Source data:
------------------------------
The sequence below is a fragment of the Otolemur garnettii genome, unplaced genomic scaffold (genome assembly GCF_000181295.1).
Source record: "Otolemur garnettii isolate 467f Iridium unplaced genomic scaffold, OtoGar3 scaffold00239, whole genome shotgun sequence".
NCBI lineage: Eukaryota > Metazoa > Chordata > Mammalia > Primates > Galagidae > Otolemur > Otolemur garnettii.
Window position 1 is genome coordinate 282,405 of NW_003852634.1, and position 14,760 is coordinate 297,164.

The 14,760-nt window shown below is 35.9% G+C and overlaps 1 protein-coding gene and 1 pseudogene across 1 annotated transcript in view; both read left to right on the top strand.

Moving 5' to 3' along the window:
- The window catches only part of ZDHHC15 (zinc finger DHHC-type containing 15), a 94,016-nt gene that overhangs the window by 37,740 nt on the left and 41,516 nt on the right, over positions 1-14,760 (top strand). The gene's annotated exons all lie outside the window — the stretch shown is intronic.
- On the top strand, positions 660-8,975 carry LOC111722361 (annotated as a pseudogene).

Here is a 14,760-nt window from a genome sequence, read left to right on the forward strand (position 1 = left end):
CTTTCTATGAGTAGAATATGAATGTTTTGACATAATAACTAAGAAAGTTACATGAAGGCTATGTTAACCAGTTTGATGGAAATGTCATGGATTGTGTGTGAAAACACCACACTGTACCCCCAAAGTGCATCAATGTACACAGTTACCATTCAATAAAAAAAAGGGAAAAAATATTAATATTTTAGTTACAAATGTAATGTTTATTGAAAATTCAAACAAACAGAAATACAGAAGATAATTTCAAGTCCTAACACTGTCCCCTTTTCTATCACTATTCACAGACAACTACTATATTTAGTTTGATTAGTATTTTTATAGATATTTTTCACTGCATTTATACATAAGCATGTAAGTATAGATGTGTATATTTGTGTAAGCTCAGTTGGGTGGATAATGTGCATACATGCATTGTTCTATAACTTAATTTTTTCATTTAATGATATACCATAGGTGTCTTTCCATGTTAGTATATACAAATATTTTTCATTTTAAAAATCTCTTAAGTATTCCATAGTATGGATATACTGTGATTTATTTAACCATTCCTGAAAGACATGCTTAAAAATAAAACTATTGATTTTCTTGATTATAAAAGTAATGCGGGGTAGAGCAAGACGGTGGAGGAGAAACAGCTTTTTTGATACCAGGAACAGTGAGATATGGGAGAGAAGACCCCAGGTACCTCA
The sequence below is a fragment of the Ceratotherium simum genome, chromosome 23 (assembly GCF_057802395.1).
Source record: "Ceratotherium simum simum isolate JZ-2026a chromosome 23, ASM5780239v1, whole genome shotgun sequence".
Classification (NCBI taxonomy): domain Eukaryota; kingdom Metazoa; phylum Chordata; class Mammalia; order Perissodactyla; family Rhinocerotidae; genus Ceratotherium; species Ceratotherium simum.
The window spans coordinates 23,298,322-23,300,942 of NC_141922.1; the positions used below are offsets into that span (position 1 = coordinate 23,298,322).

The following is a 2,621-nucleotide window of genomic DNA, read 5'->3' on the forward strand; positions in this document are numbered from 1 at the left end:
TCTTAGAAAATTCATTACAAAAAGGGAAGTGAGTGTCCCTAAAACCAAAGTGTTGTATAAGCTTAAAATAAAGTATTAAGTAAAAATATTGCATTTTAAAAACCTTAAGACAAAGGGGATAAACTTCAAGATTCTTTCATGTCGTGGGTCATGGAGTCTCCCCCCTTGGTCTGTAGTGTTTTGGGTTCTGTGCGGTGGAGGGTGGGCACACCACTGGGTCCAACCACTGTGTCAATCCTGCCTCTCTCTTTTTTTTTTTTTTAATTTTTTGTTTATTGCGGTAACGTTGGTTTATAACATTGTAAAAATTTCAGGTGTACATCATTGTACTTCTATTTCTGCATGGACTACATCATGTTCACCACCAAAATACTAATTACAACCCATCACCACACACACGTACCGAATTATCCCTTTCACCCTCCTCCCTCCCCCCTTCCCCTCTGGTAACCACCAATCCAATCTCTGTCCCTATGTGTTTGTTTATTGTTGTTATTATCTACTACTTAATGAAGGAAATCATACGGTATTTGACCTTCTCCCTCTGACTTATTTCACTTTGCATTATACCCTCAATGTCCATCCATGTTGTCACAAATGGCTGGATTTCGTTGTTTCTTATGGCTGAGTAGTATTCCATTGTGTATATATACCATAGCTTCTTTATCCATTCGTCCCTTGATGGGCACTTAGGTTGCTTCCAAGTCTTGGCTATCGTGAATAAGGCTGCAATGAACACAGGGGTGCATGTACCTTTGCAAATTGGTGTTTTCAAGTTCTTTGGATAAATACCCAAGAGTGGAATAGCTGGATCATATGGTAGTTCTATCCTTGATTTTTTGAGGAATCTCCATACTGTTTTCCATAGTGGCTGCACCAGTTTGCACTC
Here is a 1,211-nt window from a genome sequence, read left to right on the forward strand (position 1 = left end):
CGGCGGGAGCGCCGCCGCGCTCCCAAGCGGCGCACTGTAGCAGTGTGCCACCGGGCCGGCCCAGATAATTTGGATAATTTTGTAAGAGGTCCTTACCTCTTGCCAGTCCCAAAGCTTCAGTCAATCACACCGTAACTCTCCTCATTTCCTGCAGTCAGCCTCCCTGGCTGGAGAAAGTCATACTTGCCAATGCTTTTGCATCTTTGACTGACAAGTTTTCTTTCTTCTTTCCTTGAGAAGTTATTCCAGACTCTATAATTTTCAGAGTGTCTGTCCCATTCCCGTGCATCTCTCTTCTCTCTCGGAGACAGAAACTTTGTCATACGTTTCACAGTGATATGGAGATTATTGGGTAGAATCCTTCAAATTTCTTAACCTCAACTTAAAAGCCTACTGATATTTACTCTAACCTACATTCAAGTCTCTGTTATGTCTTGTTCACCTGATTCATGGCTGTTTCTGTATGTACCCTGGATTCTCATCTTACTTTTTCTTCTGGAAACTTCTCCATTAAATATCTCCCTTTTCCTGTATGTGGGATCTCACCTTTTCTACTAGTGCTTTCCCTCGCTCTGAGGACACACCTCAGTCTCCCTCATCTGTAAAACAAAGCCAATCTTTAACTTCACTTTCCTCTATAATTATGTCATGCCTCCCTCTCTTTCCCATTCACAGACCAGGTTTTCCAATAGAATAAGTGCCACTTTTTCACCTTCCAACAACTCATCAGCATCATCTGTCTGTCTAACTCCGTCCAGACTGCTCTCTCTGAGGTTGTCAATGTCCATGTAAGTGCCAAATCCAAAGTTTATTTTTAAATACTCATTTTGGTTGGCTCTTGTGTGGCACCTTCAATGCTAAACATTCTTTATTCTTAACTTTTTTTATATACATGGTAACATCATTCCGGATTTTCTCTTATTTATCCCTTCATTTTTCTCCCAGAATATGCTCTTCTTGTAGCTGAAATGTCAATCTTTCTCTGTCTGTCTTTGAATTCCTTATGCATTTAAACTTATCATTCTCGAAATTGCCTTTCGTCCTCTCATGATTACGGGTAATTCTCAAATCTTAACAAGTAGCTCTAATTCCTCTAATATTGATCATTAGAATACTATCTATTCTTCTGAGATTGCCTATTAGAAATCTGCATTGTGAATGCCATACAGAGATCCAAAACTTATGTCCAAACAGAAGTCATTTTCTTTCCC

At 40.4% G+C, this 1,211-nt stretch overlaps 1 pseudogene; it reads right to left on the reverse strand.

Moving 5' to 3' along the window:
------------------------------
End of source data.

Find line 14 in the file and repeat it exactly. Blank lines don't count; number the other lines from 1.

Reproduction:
The window spans coordinates 23,298,322-23,300,942 of NC_141922.1; the positions used below are offsets into that span (position 1 = coordinate 23,298,322).